With this in mind, the lessons continued despite the tense climate in Israel. I asked Brother Alberto how it is possible to continue living and playing together while the war rages on. He replied that the friendship that binds these young musicians comes from afar. And he recounted two stories: “Mohamed is Muslim and lives in Ramallah. At the age of 11, he discovered he had a natural talent for the piano, so his Russian-born mother decided to enrol him with us because she had heard about the high level of music, in particular the skill of a Russian teacher. During the lesson, Mohammed met Emma, a Ukrainian girl who was expelled as a child from the conservatory where she was studying because she was Jewish and who was forced to emigrate with her family, first to Russia and then here, in order to continue her piano studies. Mohammed graduated from the Magnificat last year, coming to Jerusalem two or three days a week for lessons, sometimes waiting two hours at the checkpoint to leave his home in Palestine and reach the institute in Israel. And to play together with Emma. Then there is Musa, a young Muslim from Bethlehem who plays the clarinet. His teacher is a Jew from Jerusalem. Musa was never allowed, unlike Mohammed, to leave Palestine and physically come to the Magnificat for his lessons. So we found a Lutheran church that is on the border, in that no man's land that is not Israel but officially not Palestine either, an occupied territory but not restricted by the wall. The Protestant pastor gave us permission to do the clarinet lessons in his church during the week, so Musa and Yehiel met for about two years to complete the course. In February, Musa will graduate in Vicenza. When we talk about a possible coexistence, we talk about stories like theirs.”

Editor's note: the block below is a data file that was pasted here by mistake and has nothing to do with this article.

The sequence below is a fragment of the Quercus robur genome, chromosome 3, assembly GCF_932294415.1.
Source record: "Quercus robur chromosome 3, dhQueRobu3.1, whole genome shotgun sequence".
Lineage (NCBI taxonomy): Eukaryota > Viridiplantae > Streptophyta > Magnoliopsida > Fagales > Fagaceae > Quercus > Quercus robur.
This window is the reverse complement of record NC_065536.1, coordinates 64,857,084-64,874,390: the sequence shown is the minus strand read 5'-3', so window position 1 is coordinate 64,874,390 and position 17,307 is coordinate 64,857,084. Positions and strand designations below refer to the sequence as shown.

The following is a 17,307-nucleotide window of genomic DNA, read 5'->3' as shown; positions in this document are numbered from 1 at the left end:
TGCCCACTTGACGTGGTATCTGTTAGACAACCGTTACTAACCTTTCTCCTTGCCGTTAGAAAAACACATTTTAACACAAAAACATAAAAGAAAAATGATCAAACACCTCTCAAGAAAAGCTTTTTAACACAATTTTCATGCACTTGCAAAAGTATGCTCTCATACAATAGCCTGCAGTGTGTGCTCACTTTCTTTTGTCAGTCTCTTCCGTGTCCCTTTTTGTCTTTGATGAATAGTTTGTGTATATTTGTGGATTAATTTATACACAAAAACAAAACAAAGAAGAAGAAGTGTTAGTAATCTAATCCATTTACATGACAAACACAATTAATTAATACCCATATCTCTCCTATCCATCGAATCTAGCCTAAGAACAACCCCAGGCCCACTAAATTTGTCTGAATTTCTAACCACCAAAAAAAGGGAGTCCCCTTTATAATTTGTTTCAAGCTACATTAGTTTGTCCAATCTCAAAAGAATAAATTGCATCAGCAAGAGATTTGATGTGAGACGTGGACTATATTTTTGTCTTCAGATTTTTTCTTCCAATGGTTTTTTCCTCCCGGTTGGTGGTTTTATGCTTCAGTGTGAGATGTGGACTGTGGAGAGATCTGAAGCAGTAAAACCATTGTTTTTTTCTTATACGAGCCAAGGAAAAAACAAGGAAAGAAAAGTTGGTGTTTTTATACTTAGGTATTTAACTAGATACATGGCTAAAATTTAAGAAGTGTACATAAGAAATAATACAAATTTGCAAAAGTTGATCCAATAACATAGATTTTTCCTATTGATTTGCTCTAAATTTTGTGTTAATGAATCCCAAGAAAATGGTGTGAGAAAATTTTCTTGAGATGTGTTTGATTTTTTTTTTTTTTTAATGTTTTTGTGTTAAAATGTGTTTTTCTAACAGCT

Read also - Holy Land. The law of forgiveness

Before saying goodbye I asked Brother Alberto to tell me something about himself, about how he ended up in Jerusalem, how what is happening now challenges his faith, what allows him to remain steadfast in the face of so much suffering. Calmly and with a smile that – I realise now – always brightens his face, he replied: “I arrived in the Holy Land seventeen years ago. I had never thought of this land as a place to live my faith, but the Lord made this the place where I could fulfil my vocation. What is happening is not new for this blessed and tormented country, history repeats itself, although I never imagined I would experience a war during my lifetime. Living in Jerusalem made the question about my vocation and mission come to the surface strongly: if the situation degenerated would I stay? The unanimous answer of my Franciscan community, which is also my own, is yes. The Lord became incarnate in this land, and gave us redemption, and the places that bear witness to our faith need to be cared for. Above all, our mission is to guard the living stones, the Christians of the Holy Land. Since October 7, I have created a group of friends to whom I send a daily message to tell them about what we are experiencing and the various projects we are trying to carry out at the Magnificat. So many people have offered to help us and among them are the teachers and students of the International Music Friendship. They are one of the signs of a possible friendship that continues to grow and expand far beyond our expectations, just as happened to the first Christians: the beauty of the encounter with Jesus spread by word of mouth, by fascination, within a web of relationships that has come down to us.”